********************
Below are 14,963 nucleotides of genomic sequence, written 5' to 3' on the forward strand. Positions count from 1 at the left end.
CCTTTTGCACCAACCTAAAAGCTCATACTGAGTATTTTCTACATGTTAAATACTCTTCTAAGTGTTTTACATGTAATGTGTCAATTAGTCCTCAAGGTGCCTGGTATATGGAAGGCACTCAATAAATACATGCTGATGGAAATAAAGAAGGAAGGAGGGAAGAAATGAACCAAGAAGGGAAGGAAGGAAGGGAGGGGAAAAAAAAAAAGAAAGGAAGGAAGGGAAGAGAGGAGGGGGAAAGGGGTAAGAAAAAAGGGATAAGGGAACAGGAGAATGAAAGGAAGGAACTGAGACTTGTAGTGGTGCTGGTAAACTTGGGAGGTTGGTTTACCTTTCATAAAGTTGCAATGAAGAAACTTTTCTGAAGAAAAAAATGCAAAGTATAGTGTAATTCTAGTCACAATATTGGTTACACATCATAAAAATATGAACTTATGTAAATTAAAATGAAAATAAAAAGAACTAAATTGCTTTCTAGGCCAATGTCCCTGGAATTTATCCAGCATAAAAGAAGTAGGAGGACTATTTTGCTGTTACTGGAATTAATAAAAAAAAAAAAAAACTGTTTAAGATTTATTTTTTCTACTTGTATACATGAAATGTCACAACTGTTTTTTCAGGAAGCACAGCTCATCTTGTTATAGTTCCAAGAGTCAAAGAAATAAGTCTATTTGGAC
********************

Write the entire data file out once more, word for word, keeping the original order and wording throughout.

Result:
Below are 14,963 nucleotides of genomic sequence, written 5' to 3' on the forward strand. Positions count from 1 at the left end.
CCTTTTGCACCAACCTAAAAGCTCATACTGAGTATTTTCTACATGTTAAATACTCTTCTAAGTGTTTTACATGTAATGTGTCAATTAGTCCTCAAGGTGCCTGGTATATGGAAGGCACTCAATAAATACATGCTGATGGAAATAAAGAAGGAAGGAGGGAAGAAATGAACCAAGAAGGGAAGGAAGGAAGGGAGGGGAAAAAAAAAAAGAAAGGAAGGAAGGGAAGAGAGGAGGGGGAAAGGGGTAAGAAAAAAGGGATAAGGGAACAGGAGAATGAAAGGAAGGAACTGAGACTTGTAGTGGTGCTGGTAAACTTGGGAGGTTGGTTTACCTTTCATAAAGTTGCAATGAAGAAACTTTTCTGAAGAAAAAAATGCAAAGTATAGTGTAATTCTAGTCACAATATTGGTTACACATCATAAAAATATGAACTTATGTAAATTAAAATGAAAATAAAAAGAACTAAATTGCTTTCTAGGCCAATGTCCCTGGAATTTATCCAGCATAAAAGAAGTAGGAGGACTATTTTGCTGTTACTGGAATTAATAAAAAAAAAAAAAAACTGTTTAAGATTTATTTTTTCTACTTGTATACATGAAATGTCACAACTGTTTTTTCAGGAAGCACAGCTCATCTTGTTATAGTTCCAAGAGTCAAAGAAATAAGTCTATTTGGAC